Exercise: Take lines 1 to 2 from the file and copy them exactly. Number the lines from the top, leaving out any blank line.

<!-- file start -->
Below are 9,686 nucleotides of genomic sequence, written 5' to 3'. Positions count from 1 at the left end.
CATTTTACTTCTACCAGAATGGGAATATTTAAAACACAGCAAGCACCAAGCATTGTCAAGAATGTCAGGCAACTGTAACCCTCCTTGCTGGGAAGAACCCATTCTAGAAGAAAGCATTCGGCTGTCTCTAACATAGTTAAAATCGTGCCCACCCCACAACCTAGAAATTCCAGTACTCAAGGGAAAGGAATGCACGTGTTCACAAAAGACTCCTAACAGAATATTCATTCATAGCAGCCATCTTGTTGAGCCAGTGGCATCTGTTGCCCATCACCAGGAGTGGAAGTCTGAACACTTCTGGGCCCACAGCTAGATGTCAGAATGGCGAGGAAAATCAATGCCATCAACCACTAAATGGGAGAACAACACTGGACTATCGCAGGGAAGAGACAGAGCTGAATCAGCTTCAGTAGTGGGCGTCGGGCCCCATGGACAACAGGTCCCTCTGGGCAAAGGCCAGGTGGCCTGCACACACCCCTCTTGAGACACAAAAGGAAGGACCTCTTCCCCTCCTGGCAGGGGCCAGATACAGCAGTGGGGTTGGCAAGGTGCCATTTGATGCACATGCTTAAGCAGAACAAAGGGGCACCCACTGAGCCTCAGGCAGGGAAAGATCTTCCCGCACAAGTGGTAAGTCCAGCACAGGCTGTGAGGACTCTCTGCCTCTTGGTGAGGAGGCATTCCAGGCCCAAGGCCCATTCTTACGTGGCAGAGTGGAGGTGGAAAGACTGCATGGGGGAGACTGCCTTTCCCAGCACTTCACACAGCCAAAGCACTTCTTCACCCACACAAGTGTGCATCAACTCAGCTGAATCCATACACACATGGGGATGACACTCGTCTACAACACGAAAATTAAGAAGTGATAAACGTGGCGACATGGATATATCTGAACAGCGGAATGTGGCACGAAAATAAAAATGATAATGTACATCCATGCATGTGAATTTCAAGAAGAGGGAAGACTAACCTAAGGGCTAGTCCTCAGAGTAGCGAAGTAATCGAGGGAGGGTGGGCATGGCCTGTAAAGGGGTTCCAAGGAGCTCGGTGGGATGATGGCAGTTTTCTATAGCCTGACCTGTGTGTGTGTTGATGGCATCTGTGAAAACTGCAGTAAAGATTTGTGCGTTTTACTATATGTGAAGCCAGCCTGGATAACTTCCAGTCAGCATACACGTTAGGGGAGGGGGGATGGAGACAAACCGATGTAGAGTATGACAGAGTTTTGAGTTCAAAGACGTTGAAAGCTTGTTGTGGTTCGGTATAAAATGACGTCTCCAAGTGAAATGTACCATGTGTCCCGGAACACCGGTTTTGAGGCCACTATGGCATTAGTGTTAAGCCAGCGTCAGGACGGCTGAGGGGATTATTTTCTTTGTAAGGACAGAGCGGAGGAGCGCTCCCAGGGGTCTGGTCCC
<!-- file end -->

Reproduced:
Below are 9,686 nucleotides of genomic sequence, written 5' to 3'. Positions count from 1 at the left end.
CATTTTACTTCTACCAGAATGGGAATATTTAAAACACAGCAAGCACCAAGCATTGTCAAGAATGTCAGGCAACTGTAACCCTCCTTGCTGGGAAGAACCCATTCTAGAAGAAAGCATTCGGCTGTCTCTAACATAGTTAAAATCGTGCCCACCCCACAACCTAGAAATTCCAGTACTCAAGGGAAAGGAATGCACGTGTTCACAAAAGACTCCTAACAGAATATTCATTCATAGCAGCCATCTTGTTGAGCCAGTGGCATCTGTTGCCCATCACCAGGAGTGGAAGTCTGAACACTTCTGGGCCCACAGCTAGATGTCAGAATGGCGAGGAAAATCAATGCCATCAACCACTAAATGGGAGAACAACACTGGACTATCGCAGGGAAGAGACAGAGCTGAATCAGCTTCAGTAGTGGGCGTCGGGCCCCATGGACAACAGGTCCCTCTGGGCAAAGGCCAGGTGGCCTGCACACACCCCTCTTGAGACACAAAAGGAAGGACCTCTTCCCCTCCTGGCAGGGGCCAGATACAGCAGTGGGGTTGGCAAGGTGCCATTTGATGCACATGCTTAAGCAGAACAAAGGGGCACCCACTGAGCCTCAGGCAGGGAAAGATCTTCCCGCACAAGTGGTAAGTCCAGCACAGGCTGTGAGGACTCTCTGCCTCTTGGTGAGGAGGCATTCCAGGCCCAAGGCCCATTCTTACGTGGCAGAGTGGAGGTGGAAAGACTGCATGGGGGAGACTGCCTTTCCCAGCACTTCACACAGCCAAAGCACTTCTTCACCCACACAAGTGTGCATCAACTCAGCTGAATCCATACACACATGGGGATGACACTCGTCTACAACACGAAAATTAAGAAGTGATAAACGTGGCGACATGGATATATCTGAACAGCGGAATGTGGCACGAAAATAAAAATGATAATGTACATCCATGCATGTGAATTTCAAGAAGAGGGAAGACTAACCTAAGGGCTAGTCCTCAGAGTAGCGAAGTAATCGAGGGAGGGTGGGCATGGCCTGTAAAGGGGTTCCAAGGAGCTCGGTGGGATGATGGCAGTTTTCTATAGCCTGACCTGTGTGTGTGTTGATGGCATCTGTGAAAACTGCAGTAAAGATTTGTGCGTTTTACTATATGTGAAGCCAGCCTGGATAACTTCCAGTCAGCATACACGTTAGGGGAGGGGGGATGGAGACAAACCGATGTAGAGTATGACAGAGTTTTGAGTTCAAAGACGTTGAAAGCTTGTTGTGGTTCGGTATAAAATGACGTCTCCAAGTGAAATGTACCATGTGTCCCGGAACACCGGTTTTGAGGCCACTATGGCATTAGTGTTAAGCCAGCGTCAGGACGGCTGAGGGGATTATTTTCTTTGTAAGGACAGAGCGGAGGAGCGCTCCCAGGGGTCTGGTCCC